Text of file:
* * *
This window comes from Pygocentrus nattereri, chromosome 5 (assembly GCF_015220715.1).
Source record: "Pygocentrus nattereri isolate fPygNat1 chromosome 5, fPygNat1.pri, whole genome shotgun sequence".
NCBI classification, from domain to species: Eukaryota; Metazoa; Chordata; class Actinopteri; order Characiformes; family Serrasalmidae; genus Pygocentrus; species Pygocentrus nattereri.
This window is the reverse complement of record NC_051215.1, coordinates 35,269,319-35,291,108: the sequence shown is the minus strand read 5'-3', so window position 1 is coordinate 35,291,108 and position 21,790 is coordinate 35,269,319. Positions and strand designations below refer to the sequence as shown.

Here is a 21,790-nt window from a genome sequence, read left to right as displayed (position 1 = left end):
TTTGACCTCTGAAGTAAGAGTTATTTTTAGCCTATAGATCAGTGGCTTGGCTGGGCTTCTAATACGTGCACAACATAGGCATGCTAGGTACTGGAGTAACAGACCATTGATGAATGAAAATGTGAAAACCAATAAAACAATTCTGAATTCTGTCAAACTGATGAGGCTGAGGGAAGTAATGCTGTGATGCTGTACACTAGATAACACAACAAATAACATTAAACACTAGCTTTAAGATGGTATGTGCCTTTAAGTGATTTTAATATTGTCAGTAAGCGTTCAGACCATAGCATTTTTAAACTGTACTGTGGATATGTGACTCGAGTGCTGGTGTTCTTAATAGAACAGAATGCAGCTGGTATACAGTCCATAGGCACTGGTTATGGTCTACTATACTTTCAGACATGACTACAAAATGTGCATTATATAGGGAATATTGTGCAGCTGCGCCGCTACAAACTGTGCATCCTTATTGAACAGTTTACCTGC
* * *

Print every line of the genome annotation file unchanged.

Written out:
This window comes from Pygocentrus nattereri, chromosome 5 (assembly GCF_015220715.1).
Source record: "Pygocentrus nattereri isolate fPygNat1 chromosome 5, fPygNat1.pri, whole genome shotgun sequence".
NCBI classification, from domain to species: Eukaryota; Metazoa; Chordata; class Actinopteri; order Characiformes; family Serrasalmidae; genus Pygocentrus; species Pygocentrus nattereri.
This window is the reverse complement of record NC_051215.1, coordinates 35,269,319-35,291,108: the sequence shown is the minus strand read 5'-3', so window position 1 is coordinate 35,291,108 and position 21,790 is coordinate 35,269,319. Positions and strand designations below refer to the sequence as shown.

Here is a 21,790-nt window from a genome sequence, read left to right as displayed (position 1 = left end):
TTTGACCTCTGAAGTAAGAGTTATTTTTAGCCTATAGATCAGTGGCTTGGCTGGGCTTCTAATACGTGCACAACATAGGCATGCTAGGTACTGGAGTAACAGACCATTGATGAATGAAAATGTGAAAACCAATAAAACAATTCTGAATTCTGTCAAACTGATGAGGCTGAGGGAAGTAATGCTGTGATGCTGTACACTAGATAACACAACAAATAACATTAAACACTAGCTTTAAGATGGTATGTGCCTTTAAGTGATTTTAATATTGTCAGTAAGCGTTCAGACCATAGCATTTTTAAACTGTACTGTGGATATGTGACTCGAGTGCTGGTGTTCTTAATAGAACAGAATGCAGCTGGTATACAGTCCATAGGCACTGGTTATGGTCTACTATACTTTCAGACATGACTACAAAATGTGCATTATATAGGGAATATTGTGCAGCTGCGCCGCTACAAACTGTGCATCCTTATTGAACAGTTTACCTGC